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will lose. because by the time you are done fighting it you are broke. john: the government never goes broke. >> they must have spent a million taxpayer dollars going after you. >> i heard they spent 5 million. john: the aim of money they take bankrupts. >> clients have spent 10 million. >> i can't imagine how much money they spend prosecuting my husband. john: feds tried jill's husband jack and lost but instead of apologizing for getting it wrong they threaten to fine him 37,000-dollars a day. what terrible crime did the government say jack and jill committed? trying to build a house on their own property. >> county gave you permission to build? >> they did, and they inspected the turn around doing. and approved it. john: you started to build -- a government owned drainage ditch nearby was clogged with logs, jack asked the government to fix it.
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>> they told my husband we're backed up succes 6 months, if yn clean the ditch do it he used his backhoe, removed huge logs out of this ditch, water came off the land, and we were cited a felony for cleaning the ditch. >> what? >> a felony charge it give the property the appearance of being a wet land. state government, floods your property and federal government charges you a felony for building on a wet land. john: jack is digging a well, he had to go deep down. >> he was down about 8 fight, but not find water. john: i should repeat, a jury cleared jack. of all charges. >> and we won but after we were home for a month maybe, the army corps of engineer and epa said,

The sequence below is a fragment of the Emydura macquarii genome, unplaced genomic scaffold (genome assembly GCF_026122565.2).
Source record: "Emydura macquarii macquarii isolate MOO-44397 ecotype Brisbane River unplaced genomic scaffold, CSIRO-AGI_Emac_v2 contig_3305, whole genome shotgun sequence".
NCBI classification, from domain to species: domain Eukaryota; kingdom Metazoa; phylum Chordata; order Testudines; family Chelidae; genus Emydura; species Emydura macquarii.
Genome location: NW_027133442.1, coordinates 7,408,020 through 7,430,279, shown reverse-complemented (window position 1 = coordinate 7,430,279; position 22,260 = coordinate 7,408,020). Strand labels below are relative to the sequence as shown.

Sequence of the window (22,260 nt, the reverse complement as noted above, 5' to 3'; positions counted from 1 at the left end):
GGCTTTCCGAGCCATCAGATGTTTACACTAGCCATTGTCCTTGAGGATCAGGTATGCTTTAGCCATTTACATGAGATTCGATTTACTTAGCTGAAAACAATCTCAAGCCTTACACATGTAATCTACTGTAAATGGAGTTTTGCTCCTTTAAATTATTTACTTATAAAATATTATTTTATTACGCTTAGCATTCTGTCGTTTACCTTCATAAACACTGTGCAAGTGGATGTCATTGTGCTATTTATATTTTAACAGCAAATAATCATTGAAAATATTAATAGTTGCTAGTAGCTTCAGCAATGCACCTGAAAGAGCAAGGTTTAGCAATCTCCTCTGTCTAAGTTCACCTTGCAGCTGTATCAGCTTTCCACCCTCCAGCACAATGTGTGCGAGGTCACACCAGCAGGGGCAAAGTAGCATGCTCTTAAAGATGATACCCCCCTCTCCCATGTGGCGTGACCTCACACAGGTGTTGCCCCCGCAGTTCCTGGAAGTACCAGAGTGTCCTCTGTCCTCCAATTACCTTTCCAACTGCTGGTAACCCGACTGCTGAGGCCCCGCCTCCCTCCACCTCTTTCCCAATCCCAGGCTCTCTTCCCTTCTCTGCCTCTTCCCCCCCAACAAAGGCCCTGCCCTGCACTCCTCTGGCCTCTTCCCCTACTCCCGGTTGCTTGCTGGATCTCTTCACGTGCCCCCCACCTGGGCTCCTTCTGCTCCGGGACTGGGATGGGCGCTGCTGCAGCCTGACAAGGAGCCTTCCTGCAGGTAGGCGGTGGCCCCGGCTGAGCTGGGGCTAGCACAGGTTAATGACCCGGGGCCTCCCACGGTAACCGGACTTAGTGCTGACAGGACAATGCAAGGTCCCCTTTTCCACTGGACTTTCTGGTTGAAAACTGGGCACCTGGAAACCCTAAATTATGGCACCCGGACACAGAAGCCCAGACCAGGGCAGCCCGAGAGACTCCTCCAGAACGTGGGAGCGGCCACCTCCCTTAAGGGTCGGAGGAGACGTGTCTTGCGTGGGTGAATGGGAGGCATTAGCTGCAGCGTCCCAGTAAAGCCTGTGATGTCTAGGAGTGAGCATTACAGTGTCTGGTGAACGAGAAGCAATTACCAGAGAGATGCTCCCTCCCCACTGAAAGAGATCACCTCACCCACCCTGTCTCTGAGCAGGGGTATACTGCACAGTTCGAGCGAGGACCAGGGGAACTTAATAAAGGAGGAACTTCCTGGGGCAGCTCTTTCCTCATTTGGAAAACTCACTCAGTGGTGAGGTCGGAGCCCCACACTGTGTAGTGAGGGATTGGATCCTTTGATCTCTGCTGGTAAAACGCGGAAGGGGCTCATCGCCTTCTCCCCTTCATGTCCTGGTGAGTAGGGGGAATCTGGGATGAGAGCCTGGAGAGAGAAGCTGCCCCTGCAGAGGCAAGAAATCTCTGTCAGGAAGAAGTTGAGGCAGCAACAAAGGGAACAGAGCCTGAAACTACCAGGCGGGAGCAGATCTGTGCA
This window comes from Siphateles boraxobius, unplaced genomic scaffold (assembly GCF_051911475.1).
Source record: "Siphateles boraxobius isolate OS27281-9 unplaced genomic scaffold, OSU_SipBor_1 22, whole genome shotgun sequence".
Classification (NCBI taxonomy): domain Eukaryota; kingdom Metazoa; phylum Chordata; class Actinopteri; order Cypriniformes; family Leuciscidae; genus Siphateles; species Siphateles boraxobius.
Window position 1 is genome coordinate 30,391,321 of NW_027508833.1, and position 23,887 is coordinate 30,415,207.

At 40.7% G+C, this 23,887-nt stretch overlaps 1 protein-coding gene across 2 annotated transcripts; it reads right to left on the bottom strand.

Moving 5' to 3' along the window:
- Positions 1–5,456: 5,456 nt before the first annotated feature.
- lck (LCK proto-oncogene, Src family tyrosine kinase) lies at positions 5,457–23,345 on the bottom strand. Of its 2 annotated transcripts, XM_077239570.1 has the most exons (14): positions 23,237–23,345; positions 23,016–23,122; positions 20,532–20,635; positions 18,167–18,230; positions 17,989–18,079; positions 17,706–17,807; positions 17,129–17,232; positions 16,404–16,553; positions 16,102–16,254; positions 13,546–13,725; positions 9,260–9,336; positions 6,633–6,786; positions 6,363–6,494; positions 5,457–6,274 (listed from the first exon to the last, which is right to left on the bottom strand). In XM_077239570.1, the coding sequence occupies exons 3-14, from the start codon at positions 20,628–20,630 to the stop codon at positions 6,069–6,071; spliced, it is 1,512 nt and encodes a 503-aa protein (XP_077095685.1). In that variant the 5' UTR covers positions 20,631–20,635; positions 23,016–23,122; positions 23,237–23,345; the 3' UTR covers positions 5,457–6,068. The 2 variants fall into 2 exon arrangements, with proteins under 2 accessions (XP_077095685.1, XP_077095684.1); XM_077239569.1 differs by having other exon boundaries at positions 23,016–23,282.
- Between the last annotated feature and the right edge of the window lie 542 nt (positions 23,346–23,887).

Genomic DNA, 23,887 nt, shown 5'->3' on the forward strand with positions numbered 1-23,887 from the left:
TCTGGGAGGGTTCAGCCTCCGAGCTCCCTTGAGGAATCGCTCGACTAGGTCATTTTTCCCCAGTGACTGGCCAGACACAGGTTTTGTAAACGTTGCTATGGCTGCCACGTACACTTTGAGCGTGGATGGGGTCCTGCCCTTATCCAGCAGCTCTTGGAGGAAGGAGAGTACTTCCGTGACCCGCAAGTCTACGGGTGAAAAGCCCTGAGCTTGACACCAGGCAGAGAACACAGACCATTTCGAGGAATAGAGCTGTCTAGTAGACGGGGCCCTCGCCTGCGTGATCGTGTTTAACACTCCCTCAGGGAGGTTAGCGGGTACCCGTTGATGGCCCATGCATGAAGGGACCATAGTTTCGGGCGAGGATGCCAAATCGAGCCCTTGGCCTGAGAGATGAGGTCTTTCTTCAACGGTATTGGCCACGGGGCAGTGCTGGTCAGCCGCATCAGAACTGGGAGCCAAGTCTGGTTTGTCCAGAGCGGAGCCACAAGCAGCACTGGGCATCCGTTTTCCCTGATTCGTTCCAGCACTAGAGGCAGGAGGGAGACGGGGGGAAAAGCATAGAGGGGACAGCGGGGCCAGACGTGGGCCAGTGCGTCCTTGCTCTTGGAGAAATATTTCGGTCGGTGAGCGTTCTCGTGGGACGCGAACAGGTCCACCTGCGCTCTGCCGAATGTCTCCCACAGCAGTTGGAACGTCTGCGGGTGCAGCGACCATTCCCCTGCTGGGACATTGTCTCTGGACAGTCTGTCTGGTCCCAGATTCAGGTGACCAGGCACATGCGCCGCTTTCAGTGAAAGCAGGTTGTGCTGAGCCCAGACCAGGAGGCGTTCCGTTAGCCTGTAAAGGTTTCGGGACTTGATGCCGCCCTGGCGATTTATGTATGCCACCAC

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how nice you won in the criminal court but we still fill it is a wealth land, the decision by jury did not matter, if you don't get off the property we'll fine you still. john: what does that mean? >> 39, 500 a day. john: they had to sell their home, now they left in a modified trailer. this has already taken almost everyone you had. >> we'll be bankrupt, you have no idea what you are up against, you don't know the power that is the epa. john: they have all the time and resources in the world, it is an iim. they run you on down. >> they come in and ruin lives. john: our government, that is supposed to be by the people for the people, sometimes is against
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i need you. i feel so alone. but you're not alone. i knew you'd come. like i could stay away. you know i can't do this without you. you'llever have to. you're always there for me. shh! i'll get you a rental car. i could also use an umbrella. fall in love with progressive's claims service. ah. 4g, huh? verizon 4g lte. 700 megahertz spectrum, end-to-end, pure lte build. the most consistent speeds indoors or out. and, obviously, astonishing throughput. obviously... you know how fast our home wifi is? yeah. this is basically just asast. oh. d verizon's got more fast lte coverage